No matter your sociopolitical leanings, no one can afford to ignore the ideas here expressed if you genuinely wish to understand the world around you. Love them or hate them, but for God’s sake, understand them.
And admit it: this picture presents a dramatic (and, more importantly, thematic) picture of them, and of one man who articulates them. This is a rare case of a documentary profile done right. A less-adept pair of filmmakers could’ve easily botched the job of presenting these ideas in such a lucid manner. But these two pirate-TV veterans know their shit, and do it well, turning two hours and forty minutes of (essentially) one man talking into a real spectacle. Our Directors even deconstruct their own film to an extent, superimposing Chomsky’s talking head into various bits of archival footage: televisions, jumbotrons, “point of purchase video wall” installations inside shopping malls. These frequent, obviously artificial shots, combined with low-key original score by Carl Schultz, keep things moving briskly by keeping the audience on its visual toes. The film’s frequent changes of scenery provide an illusion of keneticism. As one of Chomsky’s interviewers tell it, this flick is “a real doozy” as much for Achbar and Wintonick’s workmanship as for their subject’s speeches.
In all honestly, I can’t pretend a lack of bias. This film inaugurated a paradigm shift in my thinking, one which continues today. Chomsky himself confirms (on the DVD’s special features) that this is a frequent experience. People apparently come up to him all the time and say exactly what I would say, were I ever to meet the man: “Until I saw this film I thought I was insane.” It’s like that in America. Stray from the company line (“America is the greatest country on earth!”) when you want to end a conversation. At worst, public vilification will chase you into obscurity, especially if your dissent comes at a time of war. (See also: Moore, Michael; Garofalo, Janeane; Penn, Sean.) Chomsky’s had a few run-ins with that himself over the years, and our filmmakers needlessly explore the controversy surrounding French Holocaust-denying “historian” Robert Faurisson. Chomsky laces the boil of fake-controversy with his usual verbal jujitsu: “If you’re in favor of free speech, you’re in favor of free speech you don’t like. Otherwise, you’re not in favor of free speech. I mean, Joseph Goebbels was in favor of free speech that he liked…”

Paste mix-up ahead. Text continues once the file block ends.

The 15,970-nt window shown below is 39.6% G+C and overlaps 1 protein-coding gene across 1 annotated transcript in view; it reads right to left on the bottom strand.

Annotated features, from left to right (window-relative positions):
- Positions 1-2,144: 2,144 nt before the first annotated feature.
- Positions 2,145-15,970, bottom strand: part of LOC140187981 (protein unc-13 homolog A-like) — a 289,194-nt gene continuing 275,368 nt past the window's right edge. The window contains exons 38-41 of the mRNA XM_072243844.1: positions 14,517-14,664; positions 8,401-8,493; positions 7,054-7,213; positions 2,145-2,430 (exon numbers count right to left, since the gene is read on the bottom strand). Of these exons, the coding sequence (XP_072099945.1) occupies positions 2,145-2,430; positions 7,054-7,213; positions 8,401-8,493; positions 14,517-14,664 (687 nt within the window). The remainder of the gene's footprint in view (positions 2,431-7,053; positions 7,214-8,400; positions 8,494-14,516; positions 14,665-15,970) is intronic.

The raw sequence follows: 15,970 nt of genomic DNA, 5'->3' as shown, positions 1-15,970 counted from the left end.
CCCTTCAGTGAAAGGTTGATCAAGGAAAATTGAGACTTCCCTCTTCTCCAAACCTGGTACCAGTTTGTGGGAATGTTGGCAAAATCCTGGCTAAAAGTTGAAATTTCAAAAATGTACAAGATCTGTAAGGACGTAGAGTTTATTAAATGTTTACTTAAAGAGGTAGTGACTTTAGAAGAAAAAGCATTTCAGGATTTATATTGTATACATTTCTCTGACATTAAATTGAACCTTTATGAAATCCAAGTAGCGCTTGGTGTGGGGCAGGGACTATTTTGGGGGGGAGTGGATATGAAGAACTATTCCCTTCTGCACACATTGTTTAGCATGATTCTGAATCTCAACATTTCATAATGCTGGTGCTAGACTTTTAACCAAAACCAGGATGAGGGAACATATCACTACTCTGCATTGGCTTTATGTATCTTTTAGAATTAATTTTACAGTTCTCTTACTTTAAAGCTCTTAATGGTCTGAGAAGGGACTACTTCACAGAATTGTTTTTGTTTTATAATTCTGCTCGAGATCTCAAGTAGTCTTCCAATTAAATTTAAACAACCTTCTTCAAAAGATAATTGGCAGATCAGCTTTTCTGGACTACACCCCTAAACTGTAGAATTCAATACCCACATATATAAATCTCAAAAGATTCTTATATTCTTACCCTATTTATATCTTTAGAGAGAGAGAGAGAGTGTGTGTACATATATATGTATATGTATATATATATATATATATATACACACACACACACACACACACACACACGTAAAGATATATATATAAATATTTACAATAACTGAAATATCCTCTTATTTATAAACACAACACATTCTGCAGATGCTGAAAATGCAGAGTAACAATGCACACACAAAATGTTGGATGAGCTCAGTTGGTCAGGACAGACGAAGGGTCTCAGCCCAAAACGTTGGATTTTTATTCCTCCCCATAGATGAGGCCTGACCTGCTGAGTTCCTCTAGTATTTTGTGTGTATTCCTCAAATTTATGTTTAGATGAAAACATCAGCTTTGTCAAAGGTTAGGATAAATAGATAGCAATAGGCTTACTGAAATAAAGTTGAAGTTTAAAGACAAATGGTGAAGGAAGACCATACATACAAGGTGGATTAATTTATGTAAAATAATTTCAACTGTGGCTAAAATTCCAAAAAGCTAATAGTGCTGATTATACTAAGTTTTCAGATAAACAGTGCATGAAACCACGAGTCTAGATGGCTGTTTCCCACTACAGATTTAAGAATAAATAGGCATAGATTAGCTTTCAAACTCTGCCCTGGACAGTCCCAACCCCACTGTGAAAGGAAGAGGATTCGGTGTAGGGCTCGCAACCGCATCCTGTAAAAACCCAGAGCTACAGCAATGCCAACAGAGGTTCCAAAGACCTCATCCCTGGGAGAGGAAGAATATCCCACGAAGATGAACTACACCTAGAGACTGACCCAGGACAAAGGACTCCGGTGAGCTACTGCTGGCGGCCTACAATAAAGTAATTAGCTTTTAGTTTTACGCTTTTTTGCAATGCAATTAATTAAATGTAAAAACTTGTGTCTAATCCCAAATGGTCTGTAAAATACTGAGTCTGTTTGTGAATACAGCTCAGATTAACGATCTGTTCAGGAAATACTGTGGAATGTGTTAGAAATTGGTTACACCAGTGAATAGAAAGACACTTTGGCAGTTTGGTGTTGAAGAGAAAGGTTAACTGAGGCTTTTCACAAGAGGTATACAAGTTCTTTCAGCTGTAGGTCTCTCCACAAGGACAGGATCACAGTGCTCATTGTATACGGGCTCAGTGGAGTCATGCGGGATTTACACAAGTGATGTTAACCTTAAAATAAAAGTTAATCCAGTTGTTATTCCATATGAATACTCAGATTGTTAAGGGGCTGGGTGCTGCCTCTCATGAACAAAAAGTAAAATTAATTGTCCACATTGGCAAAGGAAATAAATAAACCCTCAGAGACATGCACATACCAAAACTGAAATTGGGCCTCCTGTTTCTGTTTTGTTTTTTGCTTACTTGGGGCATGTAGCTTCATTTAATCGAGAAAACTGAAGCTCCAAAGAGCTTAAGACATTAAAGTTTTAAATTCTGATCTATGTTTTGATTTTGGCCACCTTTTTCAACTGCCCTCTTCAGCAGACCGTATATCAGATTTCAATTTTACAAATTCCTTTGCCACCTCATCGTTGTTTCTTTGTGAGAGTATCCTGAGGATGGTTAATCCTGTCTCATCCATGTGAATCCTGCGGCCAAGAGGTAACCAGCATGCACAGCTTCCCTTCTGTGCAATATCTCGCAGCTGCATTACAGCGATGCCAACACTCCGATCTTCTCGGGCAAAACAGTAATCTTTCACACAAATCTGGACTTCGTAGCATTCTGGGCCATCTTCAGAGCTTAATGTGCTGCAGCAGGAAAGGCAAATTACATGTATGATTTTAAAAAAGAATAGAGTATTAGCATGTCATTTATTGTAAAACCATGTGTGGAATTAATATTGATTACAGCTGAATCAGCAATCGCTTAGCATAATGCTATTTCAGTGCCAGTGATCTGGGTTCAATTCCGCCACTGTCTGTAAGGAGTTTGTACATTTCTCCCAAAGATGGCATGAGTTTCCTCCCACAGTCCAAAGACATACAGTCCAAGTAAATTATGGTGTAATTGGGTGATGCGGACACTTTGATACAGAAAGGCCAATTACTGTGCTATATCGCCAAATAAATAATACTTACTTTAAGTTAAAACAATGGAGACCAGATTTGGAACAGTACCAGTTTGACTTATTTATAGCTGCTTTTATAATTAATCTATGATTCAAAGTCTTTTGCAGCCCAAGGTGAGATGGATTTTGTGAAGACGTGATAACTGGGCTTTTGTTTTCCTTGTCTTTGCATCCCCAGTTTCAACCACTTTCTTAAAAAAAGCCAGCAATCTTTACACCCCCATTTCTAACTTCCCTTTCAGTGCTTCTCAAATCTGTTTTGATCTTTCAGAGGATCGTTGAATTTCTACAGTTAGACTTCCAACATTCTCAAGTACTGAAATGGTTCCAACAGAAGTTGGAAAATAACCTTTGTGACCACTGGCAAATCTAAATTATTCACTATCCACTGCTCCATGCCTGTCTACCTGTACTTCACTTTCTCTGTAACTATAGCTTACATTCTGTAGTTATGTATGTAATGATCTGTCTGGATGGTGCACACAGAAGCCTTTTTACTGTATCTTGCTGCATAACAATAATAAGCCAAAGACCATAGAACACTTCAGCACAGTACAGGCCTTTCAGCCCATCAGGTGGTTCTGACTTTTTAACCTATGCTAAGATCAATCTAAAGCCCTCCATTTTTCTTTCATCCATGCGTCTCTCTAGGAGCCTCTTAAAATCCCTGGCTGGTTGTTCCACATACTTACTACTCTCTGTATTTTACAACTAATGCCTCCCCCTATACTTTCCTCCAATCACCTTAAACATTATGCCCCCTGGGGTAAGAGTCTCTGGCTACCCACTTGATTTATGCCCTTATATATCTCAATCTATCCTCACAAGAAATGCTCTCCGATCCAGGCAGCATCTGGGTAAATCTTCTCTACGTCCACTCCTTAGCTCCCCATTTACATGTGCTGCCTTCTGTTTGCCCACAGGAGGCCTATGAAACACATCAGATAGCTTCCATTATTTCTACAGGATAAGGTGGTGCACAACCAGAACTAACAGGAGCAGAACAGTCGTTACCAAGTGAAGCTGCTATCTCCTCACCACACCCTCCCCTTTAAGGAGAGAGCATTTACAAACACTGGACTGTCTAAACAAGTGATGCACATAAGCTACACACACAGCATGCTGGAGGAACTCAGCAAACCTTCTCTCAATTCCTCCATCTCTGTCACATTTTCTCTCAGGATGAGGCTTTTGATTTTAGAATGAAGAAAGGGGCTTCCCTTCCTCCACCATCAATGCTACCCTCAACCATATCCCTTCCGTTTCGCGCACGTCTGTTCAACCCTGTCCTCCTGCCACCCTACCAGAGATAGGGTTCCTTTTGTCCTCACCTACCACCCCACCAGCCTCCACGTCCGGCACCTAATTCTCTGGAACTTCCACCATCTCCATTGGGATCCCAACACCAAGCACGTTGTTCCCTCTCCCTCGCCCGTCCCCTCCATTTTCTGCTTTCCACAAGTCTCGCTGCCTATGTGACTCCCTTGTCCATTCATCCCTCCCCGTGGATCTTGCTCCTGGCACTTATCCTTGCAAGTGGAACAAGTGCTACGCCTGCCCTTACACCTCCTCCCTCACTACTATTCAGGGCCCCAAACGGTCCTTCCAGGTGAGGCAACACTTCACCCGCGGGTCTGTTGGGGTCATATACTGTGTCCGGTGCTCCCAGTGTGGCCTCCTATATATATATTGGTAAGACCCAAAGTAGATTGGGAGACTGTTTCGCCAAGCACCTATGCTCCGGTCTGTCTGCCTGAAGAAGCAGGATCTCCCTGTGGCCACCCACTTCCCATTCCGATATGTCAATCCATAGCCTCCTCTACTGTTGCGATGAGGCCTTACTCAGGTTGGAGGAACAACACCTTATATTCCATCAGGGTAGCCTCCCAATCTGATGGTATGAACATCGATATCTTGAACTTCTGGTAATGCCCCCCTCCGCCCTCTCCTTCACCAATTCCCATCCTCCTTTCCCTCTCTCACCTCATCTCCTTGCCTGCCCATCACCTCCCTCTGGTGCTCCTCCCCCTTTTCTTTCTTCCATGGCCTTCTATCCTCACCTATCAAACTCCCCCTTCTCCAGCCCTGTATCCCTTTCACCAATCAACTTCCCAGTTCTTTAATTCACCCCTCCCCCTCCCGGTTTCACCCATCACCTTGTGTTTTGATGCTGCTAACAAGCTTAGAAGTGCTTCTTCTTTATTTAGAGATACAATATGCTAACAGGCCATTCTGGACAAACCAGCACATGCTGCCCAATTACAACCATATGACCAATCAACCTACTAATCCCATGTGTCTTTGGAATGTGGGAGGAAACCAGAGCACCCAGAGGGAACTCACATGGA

And there is hope. “The way things change is because lots of people are working all the time…building up the basis for popular movements which are going to make changes. That’s the way everything has ever happened in history…that’s the way it worked. You get a very false picture of this from the history books. In the history books there’s a couple of leaders…and I don’t want to say that those people are unimportant…Martin Luther King was certainly important, but he was not the civil rights movement. Martin Luther King can appear in the history books ’cause lots of people who’s names you will never know, and who’s names are all forgotten and who maybe got killed and so on, were working down in the South.” Despite his high position in American academia, and the often-didactic nature of his work, Chomsky is realistic enough to know, “my work…is not directed to intellectuals and politicians. It’s directed to what are called ‘ordinary people.’ And what I expect from them is, in fact, exactly what they are: that they should try to understand the world, and act in accordance with their decent impulses…in these things, I feel that I’m simply helping people develop a course of intellectual self-defense.”
Manufacturing Consent is the perfect primer for such a course. If you’re the slightest bit interested in figuring out how the world works, and your true place in it, pick up a copy for yourself and a few spares for your friends. These days, intellectual self-defense is perhaps the form of defense left to us. As Chomsky says, “The right answers are what you decide are the right answers. Maybe everything I’m telling you is wrong. Could perfectly well be. I’m not God. But that’s something for you to figure out.”